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Traditional variables used to explain survival following out-of-hospital cardiac arrest (OHCA) account for only 72% of survival, suggesting that other unknown factors may influence outcomes. Research on other diseases suggests that neighbourhood factors may partly determine health outcomes. Yet, this approach has rarely been used for OHCA. This work outlines a methodology to investigate multiple neighbourhood factors as determinants of OHCA outcomes.
A retrospective, observational cohort study design will be used. All adult non-emergency medical service witnessed OHCAs of cardiac etiology within the city of Toronto between 2006 and 2010 will be included. Event details will be extracted from the Toronto site of the Resuscitation Outcomes Consortium Epistry—Cardiac Arrest, an existing population-based dataset of consecutive OHCA patients. Geographic information systems technology will be used to assign patients to census tracts. Neighbourhood variables to be explored include the Ontario Marginalization Index (deprivation, dependency, ethnicity, and instability), crime rate, and density of family physicians. Hierarchical logistic regression analysis will be used to explore the association between neighbourhood characteristics and 1) survival-to-hospital discharge, 2) return-of-spontaneous circulation at hospital arrival, and 3) provision of bystander cardiopulmonary resuscitation (CPR). Receiver operating characteristics curves will evaluate each model’s ability to discriminate between those with and without each outcome.
This study will determine the role of neighbourhood characteristics in OHCA and their association with clinical outcomes. The results can be used as the basis to focus on specific neighbourhoods for facilitating educational interventions, CPR awareness programs, and higher utilization of automatic defibrillation devices.
Drowning is a major public health concern, yet little is known about the characteristics of drowning patients. The objectives of this study were to describe the demographic and clinical characteristics of out-of-hospital cardiac arrest (OHCA) attributed to drowning in Ontario and to compare the characteristics of OHCA attributed to drowning to those of presumed cardiac etiology.
A retrospective, observational study was carried out of consecutive OHCA patients of drowning etiology in Ontario between August 2006 and July 2011. Bivariate analysis was used to evaluate differences between drowning and presumed cardiac etiologies.
A total of 31,763 OHCA patients were identified, and 132 (0.42%) were attributed to drowning. Emergency medical services treated 98 patients, whereas the remaining 34 met the criteria for legislative death. Overall, 5.1% of drowning patients survived to hospital discharge. When compared to patients of presumed cardiac etiology, drowning patients were younger and their arrest was more likely to be unwitnessed, present with a nonshockable initial rhythm, occur in a public location, and receive bystander cardiopulmonary resuscitation (CPR). A nonsignificant trend was noted for drowning cases to more frequently have a public access AED applied. There were no significant differences in the gender ratio or paramedic response times. Drowning patients were more likely to be transported to hospital but had a trend to be less likely to arrive with a return of spontaneous circulation. They were also more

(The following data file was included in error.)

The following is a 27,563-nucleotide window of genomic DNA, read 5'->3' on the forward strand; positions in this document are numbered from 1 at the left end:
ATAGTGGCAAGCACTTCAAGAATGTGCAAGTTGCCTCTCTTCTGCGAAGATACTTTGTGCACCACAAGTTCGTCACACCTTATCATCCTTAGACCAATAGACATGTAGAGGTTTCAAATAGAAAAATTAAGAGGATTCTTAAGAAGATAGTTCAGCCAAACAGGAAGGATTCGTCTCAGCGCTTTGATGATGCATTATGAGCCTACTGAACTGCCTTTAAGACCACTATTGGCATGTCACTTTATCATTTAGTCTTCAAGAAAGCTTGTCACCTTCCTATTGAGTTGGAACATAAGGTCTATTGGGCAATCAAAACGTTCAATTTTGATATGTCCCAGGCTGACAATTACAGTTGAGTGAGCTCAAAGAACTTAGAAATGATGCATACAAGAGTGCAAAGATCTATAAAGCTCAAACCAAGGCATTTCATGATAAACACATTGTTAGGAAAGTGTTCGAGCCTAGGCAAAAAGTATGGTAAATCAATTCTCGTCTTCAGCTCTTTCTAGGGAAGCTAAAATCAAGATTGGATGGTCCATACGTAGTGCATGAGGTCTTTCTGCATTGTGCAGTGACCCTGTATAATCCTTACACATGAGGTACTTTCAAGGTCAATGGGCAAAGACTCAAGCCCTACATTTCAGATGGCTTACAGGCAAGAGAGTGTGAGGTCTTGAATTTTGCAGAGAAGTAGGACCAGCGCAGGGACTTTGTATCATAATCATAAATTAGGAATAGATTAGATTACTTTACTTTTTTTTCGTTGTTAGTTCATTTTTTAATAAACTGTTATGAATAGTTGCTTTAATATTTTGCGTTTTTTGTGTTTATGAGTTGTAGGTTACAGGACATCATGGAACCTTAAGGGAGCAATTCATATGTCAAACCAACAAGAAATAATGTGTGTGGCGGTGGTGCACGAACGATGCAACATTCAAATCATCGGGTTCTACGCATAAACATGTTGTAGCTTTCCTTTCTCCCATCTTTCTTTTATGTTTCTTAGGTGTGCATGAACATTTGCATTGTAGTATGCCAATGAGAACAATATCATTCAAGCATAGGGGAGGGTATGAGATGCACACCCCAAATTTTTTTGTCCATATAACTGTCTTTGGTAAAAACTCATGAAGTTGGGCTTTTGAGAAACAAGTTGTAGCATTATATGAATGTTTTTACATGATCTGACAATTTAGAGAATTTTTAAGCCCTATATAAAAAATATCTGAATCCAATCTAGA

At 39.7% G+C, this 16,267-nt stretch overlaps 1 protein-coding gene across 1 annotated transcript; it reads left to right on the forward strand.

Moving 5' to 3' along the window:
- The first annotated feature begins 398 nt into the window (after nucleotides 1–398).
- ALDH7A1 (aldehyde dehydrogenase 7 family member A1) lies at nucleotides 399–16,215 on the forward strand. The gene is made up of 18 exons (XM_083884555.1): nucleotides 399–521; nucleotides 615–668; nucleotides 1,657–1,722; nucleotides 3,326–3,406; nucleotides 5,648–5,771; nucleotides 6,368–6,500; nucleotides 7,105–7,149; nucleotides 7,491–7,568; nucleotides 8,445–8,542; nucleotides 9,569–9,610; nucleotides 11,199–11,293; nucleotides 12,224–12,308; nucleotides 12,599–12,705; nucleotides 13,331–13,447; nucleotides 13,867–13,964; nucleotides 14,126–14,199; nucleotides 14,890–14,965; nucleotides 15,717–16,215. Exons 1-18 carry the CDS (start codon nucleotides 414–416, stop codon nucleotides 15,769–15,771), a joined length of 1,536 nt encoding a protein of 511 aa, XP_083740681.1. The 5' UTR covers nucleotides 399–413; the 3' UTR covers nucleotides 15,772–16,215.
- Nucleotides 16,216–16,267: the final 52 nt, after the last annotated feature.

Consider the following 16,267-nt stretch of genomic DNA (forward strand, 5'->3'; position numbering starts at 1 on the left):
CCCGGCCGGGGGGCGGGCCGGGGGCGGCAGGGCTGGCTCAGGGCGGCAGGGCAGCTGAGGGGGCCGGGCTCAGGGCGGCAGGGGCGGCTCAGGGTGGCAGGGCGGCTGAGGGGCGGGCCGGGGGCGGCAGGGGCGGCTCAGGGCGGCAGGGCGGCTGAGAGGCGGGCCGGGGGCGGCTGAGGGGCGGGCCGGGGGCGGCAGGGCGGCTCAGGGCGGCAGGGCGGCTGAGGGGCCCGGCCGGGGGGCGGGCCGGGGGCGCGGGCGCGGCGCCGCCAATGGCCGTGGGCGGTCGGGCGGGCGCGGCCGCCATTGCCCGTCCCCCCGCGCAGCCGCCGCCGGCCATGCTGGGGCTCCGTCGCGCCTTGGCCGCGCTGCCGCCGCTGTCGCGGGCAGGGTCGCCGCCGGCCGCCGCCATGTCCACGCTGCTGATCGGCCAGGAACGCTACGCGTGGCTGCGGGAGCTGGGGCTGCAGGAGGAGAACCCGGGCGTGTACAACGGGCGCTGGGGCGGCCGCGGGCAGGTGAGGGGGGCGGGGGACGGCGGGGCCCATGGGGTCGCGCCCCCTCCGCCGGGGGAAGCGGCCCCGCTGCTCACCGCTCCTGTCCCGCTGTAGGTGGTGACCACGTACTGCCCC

likely to be admitted to hospital but had no difference in survival to hospital discharge.
Significant differences exist between OHCA of drowning and presumed cardiac etiologies. Most drownings are unwitnessed, occur in public locations, and present with nonshockable initial rhythms, suggesting that treatment should focus on bystander CPR. Future initiatives should focus on strategies to improve supervision in targeted locations and greater emphasis on bystander-initiated CPR, both of which may reduce drowning mortality.
Bystander resuscitation efforts, such as cardiopulmonary resuscitation (CPR) and use of an automatic external defibrillator (AED), save lives in cardiac arrest cases. School training in CPR and AED use may increase the currently low community rates of bystander resuscitation. The study objective was to determine the rates of CPR and AED training in Toronto secondary schools and to identify barriers to training and training techniques.
This prospective study consisted of telephone interviews conducted with key school staff knowledgeable about CPR and AED teaching. An encrypted Web-based tool with prespecified variables and built-in logic was employed to standardize data collection.
Of 268 schools contacted, 93% were available for interview and 83% consented to participate. Students and staff were trained in CPR in 51% and 80% of schools, respectively. Private schools had the lowest training rate (39%). Six percent of schools provided AED training to students and 47% provided AED training to staff. Forty-eight percent of schools had at least one AED installed, but 25% were unaware if their AED was registered with emergency services dispatch. Cost (17%), perceived need (11%), and school population size (10%) were common barriers to student training. Frequently employed training techniques
were interactive (32%), didactic instruction (30%) and printed material (16%).
CPR training rates for staff and students were moderate overall and lowest in private schools, whereas training rates in AED use were poor in all schools. Identified barriers to training include cost and student population size (perceived to be too small to be cost-effective or too large to be implemented). Future studies should assess the application of convenient and cost-effective teaching alternatives not presently in use.
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